Mechanism-based pharmacokinetic/pharmacodynamic PK/PD modeling of corticosteroids and antiretrovirals
MetadataShow full item record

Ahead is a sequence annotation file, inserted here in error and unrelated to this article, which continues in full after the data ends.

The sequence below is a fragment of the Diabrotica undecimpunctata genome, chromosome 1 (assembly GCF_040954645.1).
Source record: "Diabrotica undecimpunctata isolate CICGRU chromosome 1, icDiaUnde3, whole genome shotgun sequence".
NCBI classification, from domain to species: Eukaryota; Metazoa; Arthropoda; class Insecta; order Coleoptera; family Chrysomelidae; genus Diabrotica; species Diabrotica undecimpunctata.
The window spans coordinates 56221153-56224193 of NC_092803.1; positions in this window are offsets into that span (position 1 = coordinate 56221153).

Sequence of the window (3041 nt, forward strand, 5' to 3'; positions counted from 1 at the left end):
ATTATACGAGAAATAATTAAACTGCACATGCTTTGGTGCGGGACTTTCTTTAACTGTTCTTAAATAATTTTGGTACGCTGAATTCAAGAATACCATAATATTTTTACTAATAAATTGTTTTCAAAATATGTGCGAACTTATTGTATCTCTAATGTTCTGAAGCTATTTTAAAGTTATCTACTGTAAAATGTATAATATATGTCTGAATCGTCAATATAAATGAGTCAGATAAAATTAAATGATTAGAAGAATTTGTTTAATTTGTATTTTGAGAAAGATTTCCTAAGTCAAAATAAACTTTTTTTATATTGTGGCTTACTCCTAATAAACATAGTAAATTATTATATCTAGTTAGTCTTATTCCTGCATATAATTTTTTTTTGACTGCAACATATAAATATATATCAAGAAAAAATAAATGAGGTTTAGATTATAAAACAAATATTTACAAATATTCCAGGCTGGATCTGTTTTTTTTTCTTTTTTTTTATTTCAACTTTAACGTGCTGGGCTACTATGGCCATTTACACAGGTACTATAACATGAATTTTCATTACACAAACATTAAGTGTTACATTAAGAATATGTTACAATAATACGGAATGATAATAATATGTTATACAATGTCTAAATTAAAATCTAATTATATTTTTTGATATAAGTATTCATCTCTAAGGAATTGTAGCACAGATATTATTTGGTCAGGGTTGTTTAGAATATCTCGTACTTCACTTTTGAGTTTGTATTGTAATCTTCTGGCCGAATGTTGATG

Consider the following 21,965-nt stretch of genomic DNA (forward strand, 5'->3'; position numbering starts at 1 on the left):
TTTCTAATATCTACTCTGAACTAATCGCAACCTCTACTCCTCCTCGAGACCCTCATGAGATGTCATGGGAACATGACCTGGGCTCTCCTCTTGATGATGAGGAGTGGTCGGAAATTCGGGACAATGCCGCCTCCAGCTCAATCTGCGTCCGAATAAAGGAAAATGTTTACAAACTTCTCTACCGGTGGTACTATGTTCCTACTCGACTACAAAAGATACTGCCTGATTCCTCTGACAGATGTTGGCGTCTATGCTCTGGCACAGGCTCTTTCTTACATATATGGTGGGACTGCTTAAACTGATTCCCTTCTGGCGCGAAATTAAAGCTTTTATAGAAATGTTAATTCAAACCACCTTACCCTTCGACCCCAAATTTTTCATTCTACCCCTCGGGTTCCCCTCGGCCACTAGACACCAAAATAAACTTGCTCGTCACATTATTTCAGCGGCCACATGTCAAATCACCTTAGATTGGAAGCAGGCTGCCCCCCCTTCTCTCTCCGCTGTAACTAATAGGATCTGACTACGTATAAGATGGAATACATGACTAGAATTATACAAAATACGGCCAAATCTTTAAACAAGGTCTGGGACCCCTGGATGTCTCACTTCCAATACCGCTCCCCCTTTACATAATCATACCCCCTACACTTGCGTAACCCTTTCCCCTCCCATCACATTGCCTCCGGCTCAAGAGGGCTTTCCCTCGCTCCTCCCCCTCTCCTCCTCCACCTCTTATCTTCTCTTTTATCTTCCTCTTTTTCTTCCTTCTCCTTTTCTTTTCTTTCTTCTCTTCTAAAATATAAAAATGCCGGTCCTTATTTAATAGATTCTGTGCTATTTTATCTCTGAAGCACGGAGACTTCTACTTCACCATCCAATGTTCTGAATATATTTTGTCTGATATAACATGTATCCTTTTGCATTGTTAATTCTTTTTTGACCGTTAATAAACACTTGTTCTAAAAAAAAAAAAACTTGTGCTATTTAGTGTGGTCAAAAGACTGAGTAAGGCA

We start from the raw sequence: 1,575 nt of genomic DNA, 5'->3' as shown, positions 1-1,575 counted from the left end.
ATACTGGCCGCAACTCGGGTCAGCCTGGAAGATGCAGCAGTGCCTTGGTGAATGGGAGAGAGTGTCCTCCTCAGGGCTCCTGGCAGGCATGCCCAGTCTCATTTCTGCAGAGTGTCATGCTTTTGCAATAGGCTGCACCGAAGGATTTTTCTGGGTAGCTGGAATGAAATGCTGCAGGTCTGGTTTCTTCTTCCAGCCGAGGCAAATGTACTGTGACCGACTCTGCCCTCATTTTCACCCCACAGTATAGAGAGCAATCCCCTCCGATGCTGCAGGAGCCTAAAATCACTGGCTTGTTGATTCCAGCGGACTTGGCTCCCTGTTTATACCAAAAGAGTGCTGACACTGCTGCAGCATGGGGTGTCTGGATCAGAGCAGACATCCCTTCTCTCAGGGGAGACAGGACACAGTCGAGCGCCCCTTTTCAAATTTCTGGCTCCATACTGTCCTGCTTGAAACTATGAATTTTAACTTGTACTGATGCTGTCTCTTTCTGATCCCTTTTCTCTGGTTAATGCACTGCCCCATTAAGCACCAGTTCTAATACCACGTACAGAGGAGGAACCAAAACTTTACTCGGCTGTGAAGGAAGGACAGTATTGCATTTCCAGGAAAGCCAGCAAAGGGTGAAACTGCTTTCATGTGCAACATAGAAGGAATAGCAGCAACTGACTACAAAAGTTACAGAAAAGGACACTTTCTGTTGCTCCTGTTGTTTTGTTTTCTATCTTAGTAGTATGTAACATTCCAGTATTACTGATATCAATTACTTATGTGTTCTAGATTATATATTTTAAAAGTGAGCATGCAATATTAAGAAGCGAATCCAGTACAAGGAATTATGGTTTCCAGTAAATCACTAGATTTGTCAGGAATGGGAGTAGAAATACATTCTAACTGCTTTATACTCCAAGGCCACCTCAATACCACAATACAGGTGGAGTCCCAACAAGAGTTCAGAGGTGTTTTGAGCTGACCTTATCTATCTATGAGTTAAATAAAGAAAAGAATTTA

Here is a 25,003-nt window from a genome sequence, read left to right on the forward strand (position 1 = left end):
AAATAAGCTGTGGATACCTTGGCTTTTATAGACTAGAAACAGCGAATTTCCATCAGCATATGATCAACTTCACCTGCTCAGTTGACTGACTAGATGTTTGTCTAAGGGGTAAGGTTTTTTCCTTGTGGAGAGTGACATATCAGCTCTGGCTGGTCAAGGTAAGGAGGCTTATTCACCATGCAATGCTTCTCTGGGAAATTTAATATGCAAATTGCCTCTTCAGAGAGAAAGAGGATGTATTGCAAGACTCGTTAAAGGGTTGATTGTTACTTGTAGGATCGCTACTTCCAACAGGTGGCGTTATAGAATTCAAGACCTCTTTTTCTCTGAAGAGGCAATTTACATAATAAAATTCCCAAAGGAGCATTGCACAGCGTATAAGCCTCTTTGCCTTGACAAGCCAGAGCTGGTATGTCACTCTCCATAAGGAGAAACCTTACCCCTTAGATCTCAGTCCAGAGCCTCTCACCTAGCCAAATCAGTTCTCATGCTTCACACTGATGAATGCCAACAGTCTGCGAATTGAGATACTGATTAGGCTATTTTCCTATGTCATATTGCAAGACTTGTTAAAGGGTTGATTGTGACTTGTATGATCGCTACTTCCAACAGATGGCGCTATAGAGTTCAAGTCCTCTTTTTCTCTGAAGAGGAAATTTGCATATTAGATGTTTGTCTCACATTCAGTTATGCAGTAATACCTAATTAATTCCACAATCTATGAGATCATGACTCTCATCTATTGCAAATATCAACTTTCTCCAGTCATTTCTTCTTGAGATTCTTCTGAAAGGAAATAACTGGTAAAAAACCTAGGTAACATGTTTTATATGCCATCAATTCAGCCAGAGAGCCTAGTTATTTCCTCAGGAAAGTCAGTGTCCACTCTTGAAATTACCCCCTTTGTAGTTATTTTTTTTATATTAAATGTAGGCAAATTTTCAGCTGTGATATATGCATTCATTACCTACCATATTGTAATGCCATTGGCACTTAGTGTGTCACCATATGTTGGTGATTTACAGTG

Mechanism-based pharmacokinetics (PK) and pharmacodynamics (PD) models represent a powerful tool to understand the pathogenesis of disease and examine the effects of drug treatment in various diseases. This thesis aims to develop mechanistic PK/PD models of selected drugs: pramlintide in patients with Type 1 diabetes mellitus (T1DM), methylprednisolone (MPL) in rats and various antiretroviral agents in HIV-infected patients. Normal blood glucose concentrations are tightly regulated by a complex interplay of multipal factors. Patients with T1DM often manifest both insulin and amylin deficiency, with the latter playing an important role in postprandial glycemic control. Insulin resistance and impaired β-cell function underlie the pathogenesis of Type 2 diabetes mellitus (T2DM). Corticosteroid (CS) has been well known for their undesirable side effects of inducing insulin resistance and T2DM. This thesis investigated the effects of pramlintide on postprandial glycemic control in patients with T1DM and MPL on glucose regulation in rats. Sequential PK/PD data analysis was performed to quantify and describe drug effects. A mechanism-based PK/PD model was developed based on major pharmacological actions of pramlintide: delayed gastric emptying and suppression of postprandial glucose production. An extended dual indirect response model appropriately captured the effects of pramlintide on postprandial glucose turnover. The acute and chronic effects of MPL on plasma glucose, insulin and free fatty acids (FFA) were assessed in rats. The MPL dosing caused dramatic changes in plasma insulin and FFA concentrations. The basic glucose-insulin feedback model was selected and extended by including the component of FFA with multiple physiological interactions with glucose and insulin. Food intake influences were incorporated into the model to characterize the effects of exogenous nutrient supply. Further, the glucocorticoid receptor-mediated effects of MPL on glucose regulation were studied after integrating previously reported data under different study designs. Various PD markers in three target tissues including liver, skeletal muscle and white adipose tissue were tested and included in this meta-model. The nuclear drug-receptor complex served as the driving force for regulation of downstream target gene expression in relation to glycemic control within different tissues. This meta-model advances our knowledge and provides quantitative hypothesis for the receptor/gene/protein mediated MPL effects on glucose regulation in each important tissue. The HIV monotherapy trials provide the best opportunity to learn about the pharmacodynamic effects of antiretroviral (ARV) new molecular entities (NMEs) under development. Knowledge of dose-response information is critical to rationally select doses for monotherapy trials, reduce risk of later-stage trial failures, and better inform the go-no go decision. This thesis adapted a mechanistic HIV disease model with modifications. This model was used as a framework to derive the scaling factor ( SF ), which represents the in vitro to in vivo correlation for each representative lead case study. We further qualified the proposed model-based framework for existing drugs to demonstrate the application of the framework for other ARVs. The results indicated that for most antiviral drugs, in vitro drug potency ( EC 50 ) and in vivo model-based efficacious concentration ( IC 50 ) can be linked through a class-specific SF . The derived SF for ARV drugs within a given class permits a way to efficiently propagate knowledge from one compound to others and facilitates dose selection for monotherapy trials of NME. In summary, this thesis extends the mechanistic understandings of pramlintide and CS effects on glucose regulation and exemplifies that mechanism-based PK-PD-disease model represents a useful tool to assist dose selection for ARV monotherapy trials.